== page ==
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Backswimmer Insects Drag Prey Into the Upside Down

Season 9 Episode 12 | 3m 57s

They look like little rowboats, cruising belly up below the surface of a pond or gentle stream. But don’t be fooled. Backswimmers are voracious predators, and when it’s time to find a new home they know how to make a dramatic exit.

Aired: 09/29/22
Extras
After cochineals die, their legacy lives on in the brilliant red hue produced by their hemolymph!
Those rows of orange cluster under a fern leaf are spores waiting to be catapulted away.
These tiny marine flatworms are smaller than a grain of rice but have amazing abilities!
Sharpshooters have super-propulsive urine using a catapult in their butt.
Corals create an underwater "snowstorm" by sending tiny white spheres up the water column.
Ever wonder how those tiny, jumpy flies got onto your bathroom wall?
Jellyfish clone themselves by morphing into a stack of squirming jellyfish pancakes.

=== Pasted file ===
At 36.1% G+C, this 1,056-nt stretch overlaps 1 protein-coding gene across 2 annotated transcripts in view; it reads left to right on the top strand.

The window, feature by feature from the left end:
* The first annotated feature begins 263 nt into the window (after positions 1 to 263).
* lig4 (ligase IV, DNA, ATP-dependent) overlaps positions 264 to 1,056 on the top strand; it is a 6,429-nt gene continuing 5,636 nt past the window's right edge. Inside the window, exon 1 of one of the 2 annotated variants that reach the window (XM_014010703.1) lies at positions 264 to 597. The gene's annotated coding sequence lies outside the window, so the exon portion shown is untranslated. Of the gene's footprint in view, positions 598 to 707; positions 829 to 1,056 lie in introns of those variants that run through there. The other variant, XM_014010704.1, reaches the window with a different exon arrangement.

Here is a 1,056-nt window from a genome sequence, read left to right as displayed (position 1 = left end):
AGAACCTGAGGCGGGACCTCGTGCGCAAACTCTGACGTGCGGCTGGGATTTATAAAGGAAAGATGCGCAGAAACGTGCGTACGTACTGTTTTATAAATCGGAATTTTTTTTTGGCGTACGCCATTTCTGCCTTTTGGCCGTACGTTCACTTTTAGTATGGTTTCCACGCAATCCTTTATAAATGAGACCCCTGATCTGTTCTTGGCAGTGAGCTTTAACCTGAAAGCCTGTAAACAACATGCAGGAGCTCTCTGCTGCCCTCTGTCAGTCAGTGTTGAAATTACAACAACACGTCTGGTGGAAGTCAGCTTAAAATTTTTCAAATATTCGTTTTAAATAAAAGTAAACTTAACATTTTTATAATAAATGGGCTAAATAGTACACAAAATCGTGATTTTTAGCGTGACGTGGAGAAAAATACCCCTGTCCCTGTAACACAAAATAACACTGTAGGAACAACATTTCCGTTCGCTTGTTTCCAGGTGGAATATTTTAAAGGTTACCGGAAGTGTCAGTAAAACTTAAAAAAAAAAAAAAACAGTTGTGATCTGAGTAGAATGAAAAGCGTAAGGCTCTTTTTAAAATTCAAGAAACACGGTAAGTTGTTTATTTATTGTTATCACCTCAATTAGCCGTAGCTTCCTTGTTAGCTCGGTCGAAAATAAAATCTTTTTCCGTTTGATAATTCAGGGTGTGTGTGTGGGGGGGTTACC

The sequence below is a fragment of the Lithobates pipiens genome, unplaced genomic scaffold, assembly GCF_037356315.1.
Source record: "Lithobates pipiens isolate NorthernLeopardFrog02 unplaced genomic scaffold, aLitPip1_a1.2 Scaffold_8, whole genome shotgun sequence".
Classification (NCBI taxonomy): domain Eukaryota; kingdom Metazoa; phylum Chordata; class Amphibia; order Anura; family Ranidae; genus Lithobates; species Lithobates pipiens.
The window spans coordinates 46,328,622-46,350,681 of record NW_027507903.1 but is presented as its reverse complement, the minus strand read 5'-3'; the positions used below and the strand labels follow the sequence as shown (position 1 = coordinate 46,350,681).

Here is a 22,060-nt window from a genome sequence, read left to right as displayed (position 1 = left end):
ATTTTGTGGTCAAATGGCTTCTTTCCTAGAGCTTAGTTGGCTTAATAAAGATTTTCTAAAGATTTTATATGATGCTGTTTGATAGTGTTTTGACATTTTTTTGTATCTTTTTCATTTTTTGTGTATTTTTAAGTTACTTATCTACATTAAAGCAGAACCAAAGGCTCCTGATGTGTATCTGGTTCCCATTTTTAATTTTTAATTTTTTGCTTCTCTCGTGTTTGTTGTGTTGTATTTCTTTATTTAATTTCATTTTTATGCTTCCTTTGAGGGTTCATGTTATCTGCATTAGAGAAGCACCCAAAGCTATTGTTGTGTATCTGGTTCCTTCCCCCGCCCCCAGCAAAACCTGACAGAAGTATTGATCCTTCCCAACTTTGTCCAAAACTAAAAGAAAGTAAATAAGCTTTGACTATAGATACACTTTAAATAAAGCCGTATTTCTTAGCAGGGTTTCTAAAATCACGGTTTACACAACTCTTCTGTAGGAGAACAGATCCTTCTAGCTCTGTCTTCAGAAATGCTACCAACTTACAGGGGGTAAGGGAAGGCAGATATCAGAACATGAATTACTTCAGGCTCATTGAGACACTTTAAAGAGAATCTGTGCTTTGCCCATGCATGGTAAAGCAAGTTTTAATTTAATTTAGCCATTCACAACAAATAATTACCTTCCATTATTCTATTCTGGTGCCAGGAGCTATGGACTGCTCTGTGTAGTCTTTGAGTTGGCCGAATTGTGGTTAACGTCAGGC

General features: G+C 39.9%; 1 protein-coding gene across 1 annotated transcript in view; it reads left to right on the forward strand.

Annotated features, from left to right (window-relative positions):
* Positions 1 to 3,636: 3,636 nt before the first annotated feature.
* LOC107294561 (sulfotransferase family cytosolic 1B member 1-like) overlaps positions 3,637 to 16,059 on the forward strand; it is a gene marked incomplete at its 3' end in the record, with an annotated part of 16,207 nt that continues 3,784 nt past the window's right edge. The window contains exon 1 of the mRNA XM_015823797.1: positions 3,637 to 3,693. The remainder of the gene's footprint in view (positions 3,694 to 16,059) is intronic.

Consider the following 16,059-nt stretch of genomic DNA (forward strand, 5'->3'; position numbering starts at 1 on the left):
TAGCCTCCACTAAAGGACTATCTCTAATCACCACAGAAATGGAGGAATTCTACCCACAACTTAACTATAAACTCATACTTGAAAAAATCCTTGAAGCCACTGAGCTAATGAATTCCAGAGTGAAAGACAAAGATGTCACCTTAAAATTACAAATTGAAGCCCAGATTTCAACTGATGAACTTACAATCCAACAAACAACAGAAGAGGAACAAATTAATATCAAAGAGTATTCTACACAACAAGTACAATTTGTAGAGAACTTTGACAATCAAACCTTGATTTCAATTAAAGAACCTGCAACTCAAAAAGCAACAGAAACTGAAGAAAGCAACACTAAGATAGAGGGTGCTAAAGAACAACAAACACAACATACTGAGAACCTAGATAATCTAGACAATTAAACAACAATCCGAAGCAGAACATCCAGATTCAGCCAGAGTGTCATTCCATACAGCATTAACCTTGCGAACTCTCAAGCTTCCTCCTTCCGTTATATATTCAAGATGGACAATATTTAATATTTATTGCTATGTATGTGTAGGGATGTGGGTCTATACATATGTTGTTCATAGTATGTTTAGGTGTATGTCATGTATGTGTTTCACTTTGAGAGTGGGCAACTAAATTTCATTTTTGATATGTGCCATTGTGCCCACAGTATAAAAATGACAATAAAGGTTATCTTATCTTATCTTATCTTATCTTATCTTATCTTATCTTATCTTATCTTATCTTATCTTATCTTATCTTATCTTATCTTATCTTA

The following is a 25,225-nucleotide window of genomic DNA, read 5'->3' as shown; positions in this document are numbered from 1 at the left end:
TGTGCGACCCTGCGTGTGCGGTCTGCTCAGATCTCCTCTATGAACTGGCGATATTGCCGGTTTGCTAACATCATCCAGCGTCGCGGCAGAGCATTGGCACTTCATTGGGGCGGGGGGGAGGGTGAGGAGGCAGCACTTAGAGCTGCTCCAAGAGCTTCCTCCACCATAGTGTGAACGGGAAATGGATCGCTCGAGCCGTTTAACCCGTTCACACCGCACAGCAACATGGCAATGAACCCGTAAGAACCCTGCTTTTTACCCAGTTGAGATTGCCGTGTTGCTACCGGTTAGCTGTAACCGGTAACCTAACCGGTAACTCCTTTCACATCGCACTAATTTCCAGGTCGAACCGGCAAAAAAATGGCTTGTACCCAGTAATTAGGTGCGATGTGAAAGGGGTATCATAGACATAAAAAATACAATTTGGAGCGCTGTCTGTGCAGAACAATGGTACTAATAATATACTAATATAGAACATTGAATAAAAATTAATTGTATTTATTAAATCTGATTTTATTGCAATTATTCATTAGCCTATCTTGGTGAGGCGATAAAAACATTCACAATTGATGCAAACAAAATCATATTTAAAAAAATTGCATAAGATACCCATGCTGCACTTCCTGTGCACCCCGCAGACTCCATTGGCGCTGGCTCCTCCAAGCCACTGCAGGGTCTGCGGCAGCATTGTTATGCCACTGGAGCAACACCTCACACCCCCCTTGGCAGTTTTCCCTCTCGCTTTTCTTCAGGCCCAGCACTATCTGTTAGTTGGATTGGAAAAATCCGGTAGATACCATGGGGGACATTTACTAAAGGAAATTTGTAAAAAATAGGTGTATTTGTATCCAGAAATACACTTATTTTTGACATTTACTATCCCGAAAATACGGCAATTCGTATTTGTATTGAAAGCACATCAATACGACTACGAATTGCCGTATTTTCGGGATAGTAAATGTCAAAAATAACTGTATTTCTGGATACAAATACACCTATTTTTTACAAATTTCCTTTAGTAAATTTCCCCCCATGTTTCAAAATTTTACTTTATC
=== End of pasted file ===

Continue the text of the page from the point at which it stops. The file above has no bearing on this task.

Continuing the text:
As temperatures rise, the brown dog tick is more likely to feast on you.
This fuzzy acorn weevil uses her snout to drill through an acorn's shell.
Beekeepers and scientists are helping honeybees fight off varroa mites.
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After cochineals die, their legacy lives on in the brilliant red hue produced by their hemolymph!
Those rows of orange cluster under a fern leaf are spores waiting to be catapulted away.
These tiny marine flatworms are smaller than a grain of rice but have amazing abilities!
Sharpshooters have super-propulsive urine using a catapult in their butt.
Corals create an underwater "snowstorm" by sending tiny white spheres up the water column.
Ever wonder how those tiny, jumpy flies got onto your bathroom wall?
Jellyfish clone themselves by morphing into a stack of squirming jellyfish pancakes.
As temperatures rise, the brown dog tick is more likely to feast on you.
This fuzzy acorn weevil uses her snout to drill through an acorn's shell.
Beekeepers and scientists are helping honeybees fight off varroa mites.